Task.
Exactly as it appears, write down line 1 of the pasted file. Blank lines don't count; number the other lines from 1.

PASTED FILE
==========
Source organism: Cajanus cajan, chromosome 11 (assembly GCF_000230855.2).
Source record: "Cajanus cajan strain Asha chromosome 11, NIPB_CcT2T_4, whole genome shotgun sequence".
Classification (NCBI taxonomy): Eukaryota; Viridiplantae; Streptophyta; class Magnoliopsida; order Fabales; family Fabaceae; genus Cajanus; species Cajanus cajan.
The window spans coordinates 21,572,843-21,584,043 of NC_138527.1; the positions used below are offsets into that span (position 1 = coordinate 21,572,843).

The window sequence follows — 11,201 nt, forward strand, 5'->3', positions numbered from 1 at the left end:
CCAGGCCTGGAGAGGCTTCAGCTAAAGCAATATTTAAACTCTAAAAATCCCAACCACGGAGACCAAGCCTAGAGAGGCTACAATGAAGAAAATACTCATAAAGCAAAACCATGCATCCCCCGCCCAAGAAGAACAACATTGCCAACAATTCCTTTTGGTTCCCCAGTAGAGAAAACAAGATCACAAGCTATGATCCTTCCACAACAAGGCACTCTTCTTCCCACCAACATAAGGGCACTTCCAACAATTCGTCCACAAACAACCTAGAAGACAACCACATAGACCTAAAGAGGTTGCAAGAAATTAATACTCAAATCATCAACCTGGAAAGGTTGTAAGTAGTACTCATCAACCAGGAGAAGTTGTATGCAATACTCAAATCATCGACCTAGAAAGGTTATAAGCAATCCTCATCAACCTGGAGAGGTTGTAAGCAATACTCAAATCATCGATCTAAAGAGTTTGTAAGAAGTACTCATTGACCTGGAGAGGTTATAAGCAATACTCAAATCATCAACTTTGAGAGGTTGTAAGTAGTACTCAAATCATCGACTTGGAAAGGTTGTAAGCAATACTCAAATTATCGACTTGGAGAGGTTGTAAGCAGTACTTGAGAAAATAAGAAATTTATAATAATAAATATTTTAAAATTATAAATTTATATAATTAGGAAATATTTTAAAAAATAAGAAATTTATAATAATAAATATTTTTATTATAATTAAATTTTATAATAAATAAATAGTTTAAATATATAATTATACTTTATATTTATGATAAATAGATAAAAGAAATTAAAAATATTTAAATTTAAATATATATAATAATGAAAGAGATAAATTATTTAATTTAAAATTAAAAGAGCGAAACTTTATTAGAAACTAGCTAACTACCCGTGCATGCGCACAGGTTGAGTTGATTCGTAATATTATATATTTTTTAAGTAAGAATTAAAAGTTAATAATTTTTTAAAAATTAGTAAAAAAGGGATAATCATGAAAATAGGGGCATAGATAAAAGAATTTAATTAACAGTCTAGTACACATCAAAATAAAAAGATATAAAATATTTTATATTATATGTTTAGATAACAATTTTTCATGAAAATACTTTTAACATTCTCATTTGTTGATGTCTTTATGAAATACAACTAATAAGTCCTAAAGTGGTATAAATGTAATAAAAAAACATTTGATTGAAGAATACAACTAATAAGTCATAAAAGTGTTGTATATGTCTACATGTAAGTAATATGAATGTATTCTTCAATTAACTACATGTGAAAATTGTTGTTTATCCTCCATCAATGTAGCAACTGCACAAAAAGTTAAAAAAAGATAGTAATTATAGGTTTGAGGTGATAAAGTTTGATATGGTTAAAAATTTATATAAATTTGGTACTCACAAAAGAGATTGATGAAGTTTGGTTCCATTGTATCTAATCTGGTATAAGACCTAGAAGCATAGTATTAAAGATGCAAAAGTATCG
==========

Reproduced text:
Source organism: Cajanus cajan, chromosome 11 (assembly GCF_000230855.2).